node. node.
General issues regarding privacy issues for IPv6 addressing are General issues regarding privacy issues for IPv6 addressing are
discussed in [RFC7721]. discussed in [RFC7721].
RFC 4941 SHOULD be supported. In some scenarios, such as dedicated RFC 4941 SHOULD be supported. In some scenarios, such as dedicated
skipping to change at page 18, line 24 skipping to change at page 18, line 24
Service Discovery (DNS-SD) respectively. These protocols, Service Discovery (DNS-SD) respectively. These protocols,
collectively commonly referred to as the 'Bonjour' protocols after collectively commonly referred to as the 'Bonjour' protocols after
their naming by Apple, provide the means for devices to discover their naming by Apple, provide the means for devices to discover
services within a local link and, in the absence of a unicast DNS services within a local link and, in the absence of a unicast DNS
service, to exchange naming information. service, to exchange naming information.
Where devices are to be deployed in networks where service dicovery Where devices are to be deployed in networks where service dicovery
would be beneficial, e.g., for users seeking to discover printers or would be beneficial, e.g., for users seeking to discover printers or
display devices, mDNS and DNS-SD SHOULD be supported. display devices, mDNS and DNS-SD SHOULD be supported.
The IETF dnssd WG is defining solutions for DNS-based service
discovery in multi-link networks.
10. IPv4 Support and Transition 10. IPv4 Support and Transition
IPv6 nodes MAY support IPv4. IPv6 nodes MAY support IPv4.
10.1. Transition Mechanisms 10.1. Transition Mechanisms
10.1.1. Basic Transition Mechanisms for IPv6 Hosts and Routers - RFC 10.1.1. Basic Transition Mechanisms for IPv6 Hosts and Routers - RFC
4213 4213
If an IPv6 node implements dual stack and tunneling, then [RFC4213] If an IPv6 node implements dual stack and tunneling, then [RFC4213]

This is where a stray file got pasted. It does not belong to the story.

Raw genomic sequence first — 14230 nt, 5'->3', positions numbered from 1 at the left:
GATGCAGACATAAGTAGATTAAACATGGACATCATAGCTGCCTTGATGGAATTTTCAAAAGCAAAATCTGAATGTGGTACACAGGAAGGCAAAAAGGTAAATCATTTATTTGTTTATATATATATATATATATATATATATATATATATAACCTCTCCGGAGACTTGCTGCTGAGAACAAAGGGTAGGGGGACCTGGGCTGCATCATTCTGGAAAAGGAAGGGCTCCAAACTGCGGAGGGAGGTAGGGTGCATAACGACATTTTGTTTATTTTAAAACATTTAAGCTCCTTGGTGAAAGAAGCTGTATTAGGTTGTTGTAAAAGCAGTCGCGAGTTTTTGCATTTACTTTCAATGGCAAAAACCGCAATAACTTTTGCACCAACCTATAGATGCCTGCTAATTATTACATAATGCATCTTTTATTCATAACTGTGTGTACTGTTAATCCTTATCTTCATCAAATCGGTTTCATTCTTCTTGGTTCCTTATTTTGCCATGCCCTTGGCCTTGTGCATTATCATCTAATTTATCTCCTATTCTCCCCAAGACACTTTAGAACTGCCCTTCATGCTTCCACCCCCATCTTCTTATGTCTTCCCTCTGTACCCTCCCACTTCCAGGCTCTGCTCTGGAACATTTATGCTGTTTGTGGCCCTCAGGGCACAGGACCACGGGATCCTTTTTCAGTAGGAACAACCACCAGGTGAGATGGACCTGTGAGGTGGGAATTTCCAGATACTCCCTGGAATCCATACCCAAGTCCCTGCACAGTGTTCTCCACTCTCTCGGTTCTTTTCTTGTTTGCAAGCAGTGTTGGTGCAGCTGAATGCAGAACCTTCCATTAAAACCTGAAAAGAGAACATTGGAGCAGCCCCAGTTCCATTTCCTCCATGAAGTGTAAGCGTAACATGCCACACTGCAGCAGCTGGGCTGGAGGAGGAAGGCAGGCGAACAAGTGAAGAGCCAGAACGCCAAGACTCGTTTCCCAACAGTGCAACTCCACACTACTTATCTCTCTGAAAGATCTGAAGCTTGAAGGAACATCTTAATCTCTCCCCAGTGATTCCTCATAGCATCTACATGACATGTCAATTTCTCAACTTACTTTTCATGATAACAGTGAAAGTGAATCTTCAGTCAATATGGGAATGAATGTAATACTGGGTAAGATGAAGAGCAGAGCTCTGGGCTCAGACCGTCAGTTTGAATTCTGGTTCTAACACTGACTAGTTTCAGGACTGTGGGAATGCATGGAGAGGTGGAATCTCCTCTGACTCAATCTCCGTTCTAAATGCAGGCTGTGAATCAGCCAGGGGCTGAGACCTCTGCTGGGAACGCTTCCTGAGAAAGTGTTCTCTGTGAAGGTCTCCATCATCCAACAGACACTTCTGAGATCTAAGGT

skipping to change at page 20, line 45 skipping to change at page 20, line 41
security and protects an entire IP packet by encapsulating the security and protects an entire IP packet by encapsulating the
orginal IP packet and then pre-pending a new IP header. In orginal IP packet and then pre-pending a new IP header. In
Transport-mode, IPsec provides security for the transport-layer (and Transport-mode, IPsec provides security for the transport-layer (and
above) by encapsulating only the transport-layer (and above) portion above) by encapsulating only the transport-layer (and above) portion
of the IP packet (i.e., without adding a 2nd IP header). of the IP packet (i.e., without adding a 2nd IP header).
Although IPsec can be used with manual keying in some cases, such Although IPsec can be used with manual keying in some cases, such
usage has limited applicability and is not recommended. usage has limited applicability and is not recommended.
A range of security technologies and approaches proliferate today A range of security technologies and approaches proliferate today
(e.g., IPsec, Transport Layer Security (TLS), Secure SHell (SSH), SSL (e.g., IPsec, Transport Layer Security (TLS), Secure SHell (SSH), TLS
VPNS, etc.) No one approach has emerged as an ideal technology for VPNS, etc.) No one approach has emerged as an ideal technology for
all needs and environments. Moreover, IPsec is not viewed as the all needs and environments. Moreover, IPsec is not viewed as the
ideal security technology in all cases and is unlikely to displace ideal security technology in all cases and is unlikely to displace
the others. the others.
Previously, IPv6 mandated implementation of IPsec and recommended the Previously, IPv6 mandated implementation of IPsec and recommended the
key management approach of IKE. This document updates that key management approach of IKE. This document updates that
recommendation by making support of the IPsec Architecture [RFC4301] recommendation by making support of the IPsec Architecture [RFC4301]
a SHOULD for all IPv6 nodes. Note that the IPsec Architecture a SHOULD for all IPv6 nodes. Note that the IPsec Architecture
requires (e.g., Section 4.5 of RFC 4301) the implementation of both requires (e.g., Section 4.5 of RFC 4301) the implementation of both
manual and automatic key management. Currently, the default manual and automatic key management. Currently, the recommended
automated key management protocol to implement is IKEv2 [RFC7296]. automated key management protocol to implement is IKEv2 [RFC7296].
This document recognizes that there exists a range of device types This document recognizes that there exists a range of device types